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National Geographic photographer leads high school workshop
20140617-Joel Sartore
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Michelle Delgado
Joel Sartore shared anecdotes about his Photo Ark project during a tour of the Downtown Mall.
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by Michelle Delgado | Tuesday, June 17, 2014 at 10:13 p.m.

School is out for summer, but that didn’t stop 30 local high school students from waking up early this morning for a day-long workshop with National Geographic photographer Joel Sartore, the artist whose work has adorned trees on the Charlottesville Downtown Mall since May. 

The workshop was underwritten by LOOK3, which also provided students with free tickets to Sartore’s presentation at the Paramount Theater on Wednesday night. Students were nominated to attend by their photography teachers and came from 10 local high schools.  

“All around me, I see that the world is so pretty,” said Lydia Eisenberg, a rising junior at Albemarle High School. “I want to share that with people.” 

She hoped that Sartore’s feedback during the critique would help her to shoot better photos.  

In his opening presentation, Sartore offered insight into career. He remembers being made fun of by a college classmate who had traveled extensively to snap exotic shots of markets in Bangkok and Panama. 

“I didn’t have the money to do that,” Sartore said. “So I thought, we have good stuff here in Nebraska.” He showed students a slideshow of his early photos, which captured demolition derbies and rodeo cowboys showing off scars. 

Sartore encouraged the students to investigate everything around them, emphasizing that a powerful photograph results from strong technique and a good eye. 

“It’s not that big a leap from here to National Geographic,” Sartore said. “There are as many great pictures to be made in Charlottesville as there are in Ethiopia. If you can make great pictures here, you can make great pictures anywhere.”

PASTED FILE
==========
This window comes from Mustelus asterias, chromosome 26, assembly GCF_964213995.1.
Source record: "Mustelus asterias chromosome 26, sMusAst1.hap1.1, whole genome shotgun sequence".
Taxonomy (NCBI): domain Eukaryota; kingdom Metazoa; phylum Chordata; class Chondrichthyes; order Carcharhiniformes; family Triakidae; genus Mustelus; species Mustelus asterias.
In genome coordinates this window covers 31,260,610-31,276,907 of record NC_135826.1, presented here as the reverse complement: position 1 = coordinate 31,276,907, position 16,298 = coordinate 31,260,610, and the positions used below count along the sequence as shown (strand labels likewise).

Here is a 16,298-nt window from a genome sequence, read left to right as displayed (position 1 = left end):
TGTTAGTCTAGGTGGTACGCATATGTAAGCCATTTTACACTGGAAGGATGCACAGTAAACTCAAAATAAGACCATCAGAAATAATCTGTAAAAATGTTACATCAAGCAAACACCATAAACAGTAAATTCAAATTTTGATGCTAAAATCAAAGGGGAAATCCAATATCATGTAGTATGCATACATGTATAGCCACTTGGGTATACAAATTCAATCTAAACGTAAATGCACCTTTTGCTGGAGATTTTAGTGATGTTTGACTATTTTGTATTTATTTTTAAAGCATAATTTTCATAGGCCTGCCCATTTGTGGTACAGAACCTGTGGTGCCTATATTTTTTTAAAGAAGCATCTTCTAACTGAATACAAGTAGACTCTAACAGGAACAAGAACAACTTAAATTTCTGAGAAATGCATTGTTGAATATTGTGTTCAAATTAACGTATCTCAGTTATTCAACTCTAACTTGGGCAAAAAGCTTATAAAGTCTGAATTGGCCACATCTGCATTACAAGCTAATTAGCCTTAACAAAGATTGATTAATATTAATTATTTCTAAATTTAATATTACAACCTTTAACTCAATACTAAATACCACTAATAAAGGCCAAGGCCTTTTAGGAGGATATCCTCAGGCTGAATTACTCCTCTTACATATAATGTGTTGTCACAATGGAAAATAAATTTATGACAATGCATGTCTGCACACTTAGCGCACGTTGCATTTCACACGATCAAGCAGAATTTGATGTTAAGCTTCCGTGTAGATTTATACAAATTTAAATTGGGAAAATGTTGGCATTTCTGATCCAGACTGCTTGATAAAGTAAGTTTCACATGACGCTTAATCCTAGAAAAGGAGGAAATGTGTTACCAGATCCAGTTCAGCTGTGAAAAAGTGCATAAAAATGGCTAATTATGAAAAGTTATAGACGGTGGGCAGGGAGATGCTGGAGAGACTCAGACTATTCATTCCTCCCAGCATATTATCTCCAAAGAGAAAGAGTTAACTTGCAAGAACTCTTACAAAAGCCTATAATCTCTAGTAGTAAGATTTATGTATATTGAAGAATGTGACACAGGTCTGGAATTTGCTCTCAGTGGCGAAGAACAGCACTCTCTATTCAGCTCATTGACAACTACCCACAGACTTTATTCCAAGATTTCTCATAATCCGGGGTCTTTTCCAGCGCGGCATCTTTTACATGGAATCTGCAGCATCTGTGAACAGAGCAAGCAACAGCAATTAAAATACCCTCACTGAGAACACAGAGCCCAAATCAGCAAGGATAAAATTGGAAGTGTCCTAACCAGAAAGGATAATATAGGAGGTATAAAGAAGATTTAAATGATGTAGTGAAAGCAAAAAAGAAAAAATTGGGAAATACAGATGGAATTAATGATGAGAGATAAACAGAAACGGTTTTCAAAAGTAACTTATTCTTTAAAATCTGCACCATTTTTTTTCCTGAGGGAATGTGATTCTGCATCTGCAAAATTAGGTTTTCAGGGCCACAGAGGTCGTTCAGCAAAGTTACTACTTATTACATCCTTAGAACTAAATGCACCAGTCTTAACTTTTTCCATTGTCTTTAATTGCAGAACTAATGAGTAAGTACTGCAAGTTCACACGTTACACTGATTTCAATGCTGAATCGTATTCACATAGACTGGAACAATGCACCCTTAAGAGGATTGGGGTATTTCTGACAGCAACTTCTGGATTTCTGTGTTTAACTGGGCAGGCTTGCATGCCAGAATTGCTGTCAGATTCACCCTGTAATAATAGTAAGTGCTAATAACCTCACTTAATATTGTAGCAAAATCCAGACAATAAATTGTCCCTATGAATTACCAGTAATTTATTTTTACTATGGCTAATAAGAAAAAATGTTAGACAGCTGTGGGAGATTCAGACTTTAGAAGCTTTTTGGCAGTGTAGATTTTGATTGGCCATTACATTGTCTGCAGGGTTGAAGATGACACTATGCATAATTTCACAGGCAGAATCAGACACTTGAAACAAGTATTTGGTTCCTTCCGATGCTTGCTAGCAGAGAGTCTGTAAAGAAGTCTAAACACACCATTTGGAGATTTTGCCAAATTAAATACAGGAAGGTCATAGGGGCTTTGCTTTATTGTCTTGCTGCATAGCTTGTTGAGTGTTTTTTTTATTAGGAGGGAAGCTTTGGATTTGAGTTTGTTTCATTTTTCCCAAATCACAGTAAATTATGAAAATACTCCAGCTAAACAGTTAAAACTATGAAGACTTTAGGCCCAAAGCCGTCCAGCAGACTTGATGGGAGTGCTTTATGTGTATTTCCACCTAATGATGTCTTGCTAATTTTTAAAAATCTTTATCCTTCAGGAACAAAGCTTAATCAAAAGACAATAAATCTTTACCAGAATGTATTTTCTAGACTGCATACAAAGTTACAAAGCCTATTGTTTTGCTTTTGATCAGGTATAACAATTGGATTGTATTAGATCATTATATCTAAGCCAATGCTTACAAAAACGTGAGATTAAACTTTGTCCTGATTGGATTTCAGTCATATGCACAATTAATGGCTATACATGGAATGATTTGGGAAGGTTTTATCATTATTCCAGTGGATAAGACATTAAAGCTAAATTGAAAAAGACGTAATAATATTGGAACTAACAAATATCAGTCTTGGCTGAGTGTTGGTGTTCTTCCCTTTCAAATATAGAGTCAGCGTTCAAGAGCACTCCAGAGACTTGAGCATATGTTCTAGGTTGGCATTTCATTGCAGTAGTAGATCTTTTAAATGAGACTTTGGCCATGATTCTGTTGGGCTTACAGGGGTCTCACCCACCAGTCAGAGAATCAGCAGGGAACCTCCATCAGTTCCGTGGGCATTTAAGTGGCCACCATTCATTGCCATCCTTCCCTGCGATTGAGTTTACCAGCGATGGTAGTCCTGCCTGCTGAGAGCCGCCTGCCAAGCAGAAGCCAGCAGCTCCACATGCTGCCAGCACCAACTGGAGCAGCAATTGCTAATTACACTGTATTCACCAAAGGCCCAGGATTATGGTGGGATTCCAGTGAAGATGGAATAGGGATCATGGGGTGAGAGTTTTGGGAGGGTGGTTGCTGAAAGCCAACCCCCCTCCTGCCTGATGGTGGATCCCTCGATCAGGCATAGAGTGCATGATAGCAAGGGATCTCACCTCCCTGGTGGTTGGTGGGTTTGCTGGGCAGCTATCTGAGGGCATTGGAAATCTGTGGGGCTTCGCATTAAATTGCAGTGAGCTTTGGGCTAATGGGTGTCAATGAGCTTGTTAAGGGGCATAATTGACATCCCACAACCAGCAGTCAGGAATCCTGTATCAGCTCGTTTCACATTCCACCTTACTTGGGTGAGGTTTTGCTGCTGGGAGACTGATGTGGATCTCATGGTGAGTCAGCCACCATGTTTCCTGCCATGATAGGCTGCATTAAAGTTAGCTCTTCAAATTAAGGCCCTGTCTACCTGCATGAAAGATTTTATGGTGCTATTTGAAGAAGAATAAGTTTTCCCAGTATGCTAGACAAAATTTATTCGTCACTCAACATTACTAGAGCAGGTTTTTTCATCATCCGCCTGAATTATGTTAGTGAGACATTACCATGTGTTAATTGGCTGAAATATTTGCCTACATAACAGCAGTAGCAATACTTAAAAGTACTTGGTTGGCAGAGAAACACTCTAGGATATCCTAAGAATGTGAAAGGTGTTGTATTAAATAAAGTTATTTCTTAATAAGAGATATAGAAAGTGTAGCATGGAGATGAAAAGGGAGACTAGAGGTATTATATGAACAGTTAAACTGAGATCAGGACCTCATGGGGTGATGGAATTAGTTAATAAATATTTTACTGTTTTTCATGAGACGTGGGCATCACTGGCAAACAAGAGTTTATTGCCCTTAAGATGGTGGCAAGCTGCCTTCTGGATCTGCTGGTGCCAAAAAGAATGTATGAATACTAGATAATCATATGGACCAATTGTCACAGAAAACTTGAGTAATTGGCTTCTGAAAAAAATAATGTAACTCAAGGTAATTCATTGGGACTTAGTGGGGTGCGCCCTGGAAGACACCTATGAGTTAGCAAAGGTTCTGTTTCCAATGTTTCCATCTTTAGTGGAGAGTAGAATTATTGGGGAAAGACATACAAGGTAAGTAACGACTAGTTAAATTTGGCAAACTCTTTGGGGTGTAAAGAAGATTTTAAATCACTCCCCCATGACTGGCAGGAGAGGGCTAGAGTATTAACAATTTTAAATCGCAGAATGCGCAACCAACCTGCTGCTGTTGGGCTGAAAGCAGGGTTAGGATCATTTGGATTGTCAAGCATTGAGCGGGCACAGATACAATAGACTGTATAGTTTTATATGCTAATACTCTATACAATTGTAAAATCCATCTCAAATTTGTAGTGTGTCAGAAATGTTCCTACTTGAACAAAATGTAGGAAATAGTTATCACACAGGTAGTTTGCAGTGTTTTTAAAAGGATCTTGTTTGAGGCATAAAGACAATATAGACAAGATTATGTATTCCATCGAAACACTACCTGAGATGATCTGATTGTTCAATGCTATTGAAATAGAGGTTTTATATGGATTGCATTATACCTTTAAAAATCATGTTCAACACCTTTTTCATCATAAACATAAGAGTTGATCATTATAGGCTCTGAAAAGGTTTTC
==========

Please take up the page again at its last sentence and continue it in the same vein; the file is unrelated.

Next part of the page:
After a tour of the Trees exhibit displayed on the Downtown Mall, students were instructed to capture a portrait of a stranger at close range. They wandered the Mall, searching for willing subjects in stores, restaurants, and on the street. 

One man pulled off his tank top to allow a student to photograph his tattoos. Another student crouched near a homeless man, snapping a photo from his eye level.

Victoria Hindley, executive director of LOOK3, hoped that students would connect with the deeper story behind Sartore’s Photo Ark project, which documents animals at risk of extinction. 

“We love how beautiful, whimsical, and magical the photographs are, but they tell a very serious story,” Hindley said. 

Sartore saw the high school students’ social media savvy as an asset to his brand of activist photography. 

“When you graduate from journalism school, you’re taught to be objective,” Sartore said. “But I’ve seen so much environmental degradation that I knew I needed to act. I don’t tell people what to think, but I do want to get them thinking.” 

Throughout the day, Sartore encouraged students to identify a social or environmental issue with local importance.

In the classroom, Charlottesville High School photography teacher Rachel Zahumensky Wilson has seen photography inspire new ideas.

“By the end of the year, students learn to have the confidence to talk about images in front of people,” she said. “They’re seeing images out in the world and viewing things more holistically. Photography pushes their boundaries.” 

Lisa M. Draine, LOOK3 festival manager, hoped the workshop would help students see new possibilities. 

“I think it’s just a great way for young photographers to be inspired by a master natural history photographer,” Draine said.

At the end of the day, Eisenberg came away with new tips for improving her photos. 

“I thought it would be really stressful,” she admitted. “But he was really nice and down to earth. I definitely learned how to take better photos.”

Tickets are still available for Sartore’s talk at the Paramount Wednesday night. 

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